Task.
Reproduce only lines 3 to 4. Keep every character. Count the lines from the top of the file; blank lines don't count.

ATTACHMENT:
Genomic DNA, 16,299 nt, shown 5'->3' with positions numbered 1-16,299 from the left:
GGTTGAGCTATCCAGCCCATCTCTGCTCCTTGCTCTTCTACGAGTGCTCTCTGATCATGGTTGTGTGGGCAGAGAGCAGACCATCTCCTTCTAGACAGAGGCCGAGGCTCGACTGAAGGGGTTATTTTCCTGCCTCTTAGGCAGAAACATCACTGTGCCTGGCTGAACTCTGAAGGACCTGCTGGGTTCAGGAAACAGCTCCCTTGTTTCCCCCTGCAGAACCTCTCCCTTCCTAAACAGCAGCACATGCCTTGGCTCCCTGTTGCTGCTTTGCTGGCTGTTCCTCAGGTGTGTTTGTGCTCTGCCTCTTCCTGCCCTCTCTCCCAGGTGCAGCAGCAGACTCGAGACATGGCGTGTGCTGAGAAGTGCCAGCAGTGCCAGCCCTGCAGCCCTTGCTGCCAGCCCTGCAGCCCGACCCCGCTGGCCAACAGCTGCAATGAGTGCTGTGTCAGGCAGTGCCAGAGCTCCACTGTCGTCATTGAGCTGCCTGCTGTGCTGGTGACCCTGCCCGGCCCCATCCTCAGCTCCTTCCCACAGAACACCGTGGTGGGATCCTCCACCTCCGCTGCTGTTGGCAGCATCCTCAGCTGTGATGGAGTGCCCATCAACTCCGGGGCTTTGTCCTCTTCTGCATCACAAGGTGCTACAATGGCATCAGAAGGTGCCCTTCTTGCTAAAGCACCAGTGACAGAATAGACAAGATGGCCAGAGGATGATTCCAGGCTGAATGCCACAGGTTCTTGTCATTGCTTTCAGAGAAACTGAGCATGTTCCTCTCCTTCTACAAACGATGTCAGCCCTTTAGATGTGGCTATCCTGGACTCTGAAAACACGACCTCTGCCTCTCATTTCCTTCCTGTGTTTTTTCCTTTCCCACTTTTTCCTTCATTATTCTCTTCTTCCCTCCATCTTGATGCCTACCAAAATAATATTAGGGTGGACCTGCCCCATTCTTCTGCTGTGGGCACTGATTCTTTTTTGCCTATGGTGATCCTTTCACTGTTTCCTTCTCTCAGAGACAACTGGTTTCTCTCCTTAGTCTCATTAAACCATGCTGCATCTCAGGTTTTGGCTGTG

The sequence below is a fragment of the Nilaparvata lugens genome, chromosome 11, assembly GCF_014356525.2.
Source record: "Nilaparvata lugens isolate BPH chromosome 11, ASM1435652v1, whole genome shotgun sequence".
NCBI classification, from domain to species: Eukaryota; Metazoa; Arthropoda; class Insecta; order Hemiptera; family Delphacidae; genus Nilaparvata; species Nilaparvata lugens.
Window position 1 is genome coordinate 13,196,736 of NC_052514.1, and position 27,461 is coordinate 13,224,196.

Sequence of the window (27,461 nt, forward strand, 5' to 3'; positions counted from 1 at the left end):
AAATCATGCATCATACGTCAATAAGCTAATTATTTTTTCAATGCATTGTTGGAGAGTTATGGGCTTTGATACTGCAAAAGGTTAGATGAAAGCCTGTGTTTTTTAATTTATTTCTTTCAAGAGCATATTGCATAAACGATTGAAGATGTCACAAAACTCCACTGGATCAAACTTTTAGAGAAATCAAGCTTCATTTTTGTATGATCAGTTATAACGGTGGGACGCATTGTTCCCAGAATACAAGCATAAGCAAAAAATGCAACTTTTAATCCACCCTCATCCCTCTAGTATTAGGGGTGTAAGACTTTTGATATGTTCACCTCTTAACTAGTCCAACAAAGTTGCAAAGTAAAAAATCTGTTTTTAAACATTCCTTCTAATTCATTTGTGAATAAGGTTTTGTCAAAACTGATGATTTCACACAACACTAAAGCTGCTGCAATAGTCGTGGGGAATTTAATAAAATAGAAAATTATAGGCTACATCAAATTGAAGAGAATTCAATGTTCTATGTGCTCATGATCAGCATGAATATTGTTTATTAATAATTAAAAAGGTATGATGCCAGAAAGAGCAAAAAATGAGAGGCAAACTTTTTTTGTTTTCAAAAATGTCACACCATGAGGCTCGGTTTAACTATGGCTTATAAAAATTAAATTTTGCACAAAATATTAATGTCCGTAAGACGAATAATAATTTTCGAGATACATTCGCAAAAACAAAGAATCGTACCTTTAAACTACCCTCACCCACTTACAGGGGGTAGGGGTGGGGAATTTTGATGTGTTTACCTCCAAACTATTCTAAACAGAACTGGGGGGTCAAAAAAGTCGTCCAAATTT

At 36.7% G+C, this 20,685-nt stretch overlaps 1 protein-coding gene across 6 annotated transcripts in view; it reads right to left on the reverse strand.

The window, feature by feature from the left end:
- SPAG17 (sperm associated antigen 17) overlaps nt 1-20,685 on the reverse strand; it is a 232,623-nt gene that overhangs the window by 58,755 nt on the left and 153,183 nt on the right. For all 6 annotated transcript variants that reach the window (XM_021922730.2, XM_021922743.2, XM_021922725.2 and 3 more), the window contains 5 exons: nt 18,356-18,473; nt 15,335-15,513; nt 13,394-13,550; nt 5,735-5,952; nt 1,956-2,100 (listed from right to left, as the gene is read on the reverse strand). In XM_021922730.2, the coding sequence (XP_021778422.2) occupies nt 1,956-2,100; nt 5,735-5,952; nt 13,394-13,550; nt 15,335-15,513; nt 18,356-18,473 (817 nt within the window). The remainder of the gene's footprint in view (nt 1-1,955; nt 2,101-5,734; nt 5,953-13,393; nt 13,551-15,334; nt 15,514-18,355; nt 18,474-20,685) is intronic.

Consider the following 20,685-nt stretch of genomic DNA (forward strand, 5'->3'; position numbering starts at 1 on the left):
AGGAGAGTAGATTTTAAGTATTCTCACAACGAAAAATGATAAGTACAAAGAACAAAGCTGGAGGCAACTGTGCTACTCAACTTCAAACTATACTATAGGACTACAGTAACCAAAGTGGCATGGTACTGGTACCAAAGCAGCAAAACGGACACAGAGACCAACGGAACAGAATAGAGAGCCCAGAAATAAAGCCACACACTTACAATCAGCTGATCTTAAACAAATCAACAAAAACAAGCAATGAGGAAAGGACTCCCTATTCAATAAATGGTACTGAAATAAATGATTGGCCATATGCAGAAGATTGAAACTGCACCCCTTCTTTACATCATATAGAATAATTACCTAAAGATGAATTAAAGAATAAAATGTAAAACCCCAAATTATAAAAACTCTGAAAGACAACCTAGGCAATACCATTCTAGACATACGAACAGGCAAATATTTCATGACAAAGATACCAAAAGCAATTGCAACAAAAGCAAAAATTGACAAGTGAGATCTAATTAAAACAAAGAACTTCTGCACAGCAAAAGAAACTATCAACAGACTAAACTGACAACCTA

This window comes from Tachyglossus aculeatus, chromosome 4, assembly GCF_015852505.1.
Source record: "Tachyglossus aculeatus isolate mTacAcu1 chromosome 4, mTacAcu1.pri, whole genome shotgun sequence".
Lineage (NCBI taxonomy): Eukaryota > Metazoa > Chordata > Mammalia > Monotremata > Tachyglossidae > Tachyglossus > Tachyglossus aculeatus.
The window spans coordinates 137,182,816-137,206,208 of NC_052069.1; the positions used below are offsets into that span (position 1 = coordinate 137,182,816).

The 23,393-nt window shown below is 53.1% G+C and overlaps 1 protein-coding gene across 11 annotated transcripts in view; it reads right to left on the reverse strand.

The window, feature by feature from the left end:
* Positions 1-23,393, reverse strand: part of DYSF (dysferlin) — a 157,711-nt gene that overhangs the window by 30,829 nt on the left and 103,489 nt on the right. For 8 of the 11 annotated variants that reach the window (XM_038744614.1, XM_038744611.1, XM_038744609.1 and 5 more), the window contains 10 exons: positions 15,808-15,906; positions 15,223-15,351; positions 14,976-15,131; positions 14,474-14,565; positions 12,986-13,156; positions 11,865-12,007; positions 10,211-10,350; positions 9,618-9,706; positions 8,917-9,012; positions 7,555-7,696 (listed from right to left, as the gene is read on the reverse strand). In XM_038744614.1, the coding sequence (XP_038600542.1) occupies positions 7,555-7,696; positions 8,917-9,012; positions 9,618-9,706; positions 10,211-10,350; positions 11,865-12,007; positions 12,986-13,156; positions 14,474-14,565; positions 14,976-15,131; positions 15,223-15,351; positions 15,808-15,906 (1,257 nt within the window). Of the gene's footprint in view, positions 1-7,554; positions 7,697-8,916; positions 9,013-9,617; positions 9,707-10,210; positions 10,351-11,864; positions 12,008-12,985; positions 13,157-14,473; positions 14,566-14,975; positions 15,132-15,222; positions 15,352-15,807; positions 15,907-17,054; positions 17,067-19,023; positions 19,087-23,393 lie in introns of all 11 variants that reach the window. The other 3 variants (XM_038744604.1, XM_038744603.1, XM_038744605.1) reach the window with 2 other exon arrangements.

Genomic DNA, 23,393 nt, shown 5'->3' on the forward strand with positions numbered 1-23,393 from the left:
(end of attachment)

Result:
The sequence below is a fragment of the Nilaparvata lugens genome, chromosome 11, assembly GCF_014356525.2.
Source record: "Nilaparvata lugens isolate BPH chromosome 11, ASM1435652v1, whole genome shotgun sequence".